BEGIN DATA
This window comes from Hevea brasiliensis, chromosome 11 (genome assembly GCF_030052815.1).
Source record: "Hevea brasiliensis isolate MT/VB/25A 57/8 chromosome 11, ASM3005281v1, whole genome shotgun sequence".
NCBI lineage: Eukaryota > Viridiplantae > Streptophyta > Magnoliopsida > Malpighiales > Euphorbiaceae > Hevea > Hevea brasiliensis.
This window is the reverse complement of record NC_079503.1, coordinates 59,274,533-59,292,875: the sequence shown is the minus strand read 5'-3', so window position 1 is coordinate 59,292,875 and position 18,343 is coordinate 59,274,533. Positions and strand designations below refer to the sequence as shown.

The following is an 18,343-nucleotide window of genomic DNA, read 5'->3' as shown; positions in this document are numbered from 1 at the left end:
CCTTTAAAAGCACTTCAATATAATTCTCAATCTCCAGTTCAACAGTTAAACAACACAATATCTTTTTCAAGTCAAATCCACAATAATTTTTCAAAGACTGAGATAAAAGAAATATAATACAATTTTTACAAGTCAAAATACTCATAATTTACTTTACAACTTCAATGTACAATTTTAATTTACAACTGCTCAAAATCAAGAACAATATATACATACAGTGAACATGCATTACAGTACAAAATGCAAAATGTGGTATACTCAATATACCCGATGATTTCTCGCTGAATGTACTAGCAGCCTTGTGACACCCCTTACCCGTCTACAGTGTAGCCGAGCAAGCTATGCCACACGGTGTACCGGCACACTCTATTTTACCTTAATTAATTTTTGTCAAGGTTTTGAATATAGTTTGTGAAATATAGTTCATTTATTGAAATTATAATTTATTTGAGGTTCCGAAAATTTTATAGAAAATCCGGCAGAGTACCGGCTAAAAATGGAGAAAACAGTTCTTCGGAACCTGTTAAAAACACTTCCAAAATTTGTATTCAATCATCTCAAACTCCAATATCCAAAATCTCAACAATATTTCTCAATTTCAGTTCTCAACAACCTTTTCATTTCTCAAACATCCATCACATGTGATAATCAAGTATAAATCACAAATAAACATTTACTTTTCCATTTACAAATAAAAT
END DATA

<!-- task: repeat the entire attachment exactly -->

This window comes from Hevea brasiliensis, chromosome 11 (genome assembly GCF_030052815.1).
Source record: "Hevea brasiliensis isolate MT/VB/25A 57/8 chromosome 11, ASM3005281v1, whole genome shotgun sequence".
NCBI lineage: Eukaryota > Viridiplantae > Streptophyta > Magnoliopsida > Malpighiales > Euphorbiaceae > Hevea > Hevea brasiliensis.
This window is the reverse complement of record NC_079503.1, coordinates 59,274,533-59,292,875: the sequence shown is the minus strand read 5'-3', so window position 1 is coordinate 59,292,875 and position 18,343 is coordinate 59,274,533. Positions and strand designations below refer to the sequence as shown.

The following is an 18,343-nucleotide window of genomic DNA, read 5'->3' as shown; positions in this document are numbered from 1 at the left end:
CCTTTAAAAGCACTTCAATATAATTCTCAATCTCCAGTTCAACAGTTAAACAACACAATATCTTTTTCAAGTCAAATCCACAATAATTTTTCAAAGACTGAGATAAAAGAAATATAATACAATTTTTACAAGTCAAAATACTCATAATTTACTTTACAACTTCAATGTACAATTTTAATTTACAACTGCTCAAAATCAAGAACAATATATACATACAGTGAACATGCATTACAGTACAAAATGCAAAATGTGGTATACTCAATATACCCGATGATTTCTCGCTGAATGTACTAGCAGCCTTGTGACACCCCTTACCCGTCTACAGTGTAGCCGAGCAAGCTATGCCACACGGTGTACCGGCACACTCTATTTTACCTTAATTAATTTTTGTCAAGGTTTTGAATATAGTTTGTGAAATATAGTTCATTTATTGAAATTATAATTTATTTGAGGTTCCGAAAATTTTATAGAAAATCCGGCAGAGTACCGGCTAAAAATGGAGAAAACAGTTCTTCGGAACCTGTTAAAAACACTTCCAAAATTTGTATTCAATCATCTCAAACTCCAATATCCAAAATCTCAACAATATTTCTCAATTTCAGTTCTCAACAACCTTTTCATTTCTCAAACATCCATCACATGTGATAATCAAGTATAAATCACAAATAAACATTTACTTTTCCATTTACAAATAAAAT